This is my first PC case mod and well overdue as I'd wanted to mod a case properly for about a decade but never got around to doing it.
I held off starting a build log like this in-case I didn't get to finish it but at this stage I think I'm beyond the point of no return and posting a build log will motivate me further and force me to stick with it to the end
This mod is perhaps mostly a product of hours trawling through forums such as this one seeking information and inspiration for what can be done to this case and then adapting the ideas I liked most.
This mod was started a few months back but progress has been pretty slow up until now.Past
I've always loved the Antec Performance series cases having built at least eight PCs in them for people over the years and was happy to find a second hand P180 for $28 that I could work with.
Its a great case although these days I felt working in it was a little cramped and could do with a little more room and fan options. Its also not the best for all-internal water cooling out of the box if I decide to go down that path later. While a custom water cooling loop is something I'd like to consider later I still wanted to make sure this case would last me a long time so I made decisions for the mod with liquid cooling in-mind.
I knew I was going to remove the middle case divider and as I don't use optical drives on my PC I could remove the 5.25" drive bays. Extensive HDD support isn't a feature I need as this is my gaming PC and I have a smaller machine for media storage duties so I didn't need the sliding HDD bays either.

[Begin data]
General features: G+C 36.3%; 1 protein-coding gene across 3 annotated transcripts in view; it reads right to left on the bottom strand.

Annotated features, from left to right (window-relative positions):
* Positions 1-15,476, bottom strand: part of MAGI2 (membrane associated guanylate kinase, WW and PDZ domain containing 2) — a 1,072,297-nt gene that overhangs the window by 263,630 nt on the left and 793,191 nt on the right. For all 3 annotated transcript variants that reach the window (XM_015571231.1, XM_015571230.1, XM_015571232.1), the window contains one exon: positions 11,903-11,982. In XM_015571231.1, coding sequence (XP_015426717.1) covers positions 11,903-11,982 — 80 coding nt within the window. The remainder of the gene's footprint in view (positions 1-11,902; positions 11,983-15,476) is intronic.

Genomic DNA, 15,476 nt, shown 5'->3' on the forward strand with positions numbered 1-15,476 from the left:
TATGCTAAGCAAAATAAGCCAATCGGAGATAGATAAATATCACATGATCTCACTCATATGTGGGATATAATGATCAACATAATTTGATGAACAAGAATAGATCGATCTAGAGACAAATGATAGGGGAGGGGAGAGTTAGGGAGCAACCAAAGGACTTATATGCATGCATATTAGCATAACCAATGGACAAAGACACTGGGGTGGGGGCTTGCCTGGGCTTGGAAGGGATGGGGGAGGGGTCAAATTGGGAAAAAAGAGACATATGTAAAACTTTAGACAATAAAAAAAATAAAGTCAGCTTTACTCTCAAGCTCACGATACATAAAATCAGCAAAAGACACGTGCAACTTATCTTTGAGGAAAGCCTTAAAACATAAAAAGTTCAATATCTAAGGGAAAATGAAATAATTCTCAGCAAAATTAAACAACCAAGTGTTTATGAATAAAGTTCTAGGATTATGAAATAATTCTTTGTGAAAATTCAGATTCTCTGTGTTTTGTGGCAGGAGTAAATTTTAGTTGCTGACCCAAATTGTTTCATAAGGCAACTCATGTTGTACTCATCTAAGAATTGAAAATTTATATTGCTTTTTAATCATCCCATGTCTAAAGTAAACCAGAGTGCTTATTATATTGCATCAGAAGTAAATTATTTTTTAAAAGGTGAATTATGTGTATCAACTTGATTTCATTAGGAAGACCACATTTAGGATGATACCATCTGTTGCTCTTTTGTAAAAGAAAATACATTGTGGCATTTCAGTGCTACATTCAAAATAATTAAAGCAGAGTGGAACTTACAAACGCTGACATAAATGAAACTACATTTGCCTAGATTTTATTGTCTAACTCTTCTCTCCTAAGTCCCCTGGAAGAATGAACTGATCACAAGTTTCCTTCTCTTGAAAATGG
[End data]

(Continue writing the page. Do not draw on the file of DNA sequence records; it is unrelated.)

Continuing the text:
My idea is to have a single sheet of perforated metal cover the front of the case behind the door to allow plenty of airflow in through the fans.
A hacksaw blade let me carefully cut the bits of plastic that I didn't want so that I could maintain a continuous front (I think the old Mac Pros look great with the front mesh so I wanted some of that aesthetic here).
Now that the unwanted parts were scrapped from the chassis and front panel I could get to cutting some access holes on the motherboard tray to make that easier to work with and build custom fan mounts. This mod is also the first time I've used a rotary tool so that took a little getting used to! I found I had to train myself that it was perfectly fine to have a cutting disc spinning at 30000 RPM less than a metre from my face
I'd originally thought that I'd go with 3 x 120mm fans on the front of the case but later on decided that it wasn't enough and that 140mm fans would be appropriately overkill for this mod!
To accommodate 420mm worth of fans or radiator space I'd need to create custom mounting brackets. Cutting these took me a while as the rotary tool seemed to have a bit of trouble with the 1mm aluminium depending on what direction I cut the metal.
With the cutting out of the way (or so I thought at the time) I was ready to sand the metal back ready for priming.
I hung the pieces of chassis in the garage and applied 2 coats of primer to the panels.
A few weeks after the priming was complete I decided I wanted to remove the stock honeycomb grill from the top exhaust fan mount. My P180 didn't come with a spoiler so I'll make my own cover later using the same metal I use for the front panel.
Despite the hours of watching Youtube videos on how to properly spray PC cases I still managed to bungle the first coat of satin black base coat. The paint came out splotchy despite the warming in hot bucket of water trick, the surface coverage didn't seem consistent and it just didn't seem to go right. I ended up getting a little frustrated and applied the first layer on too thick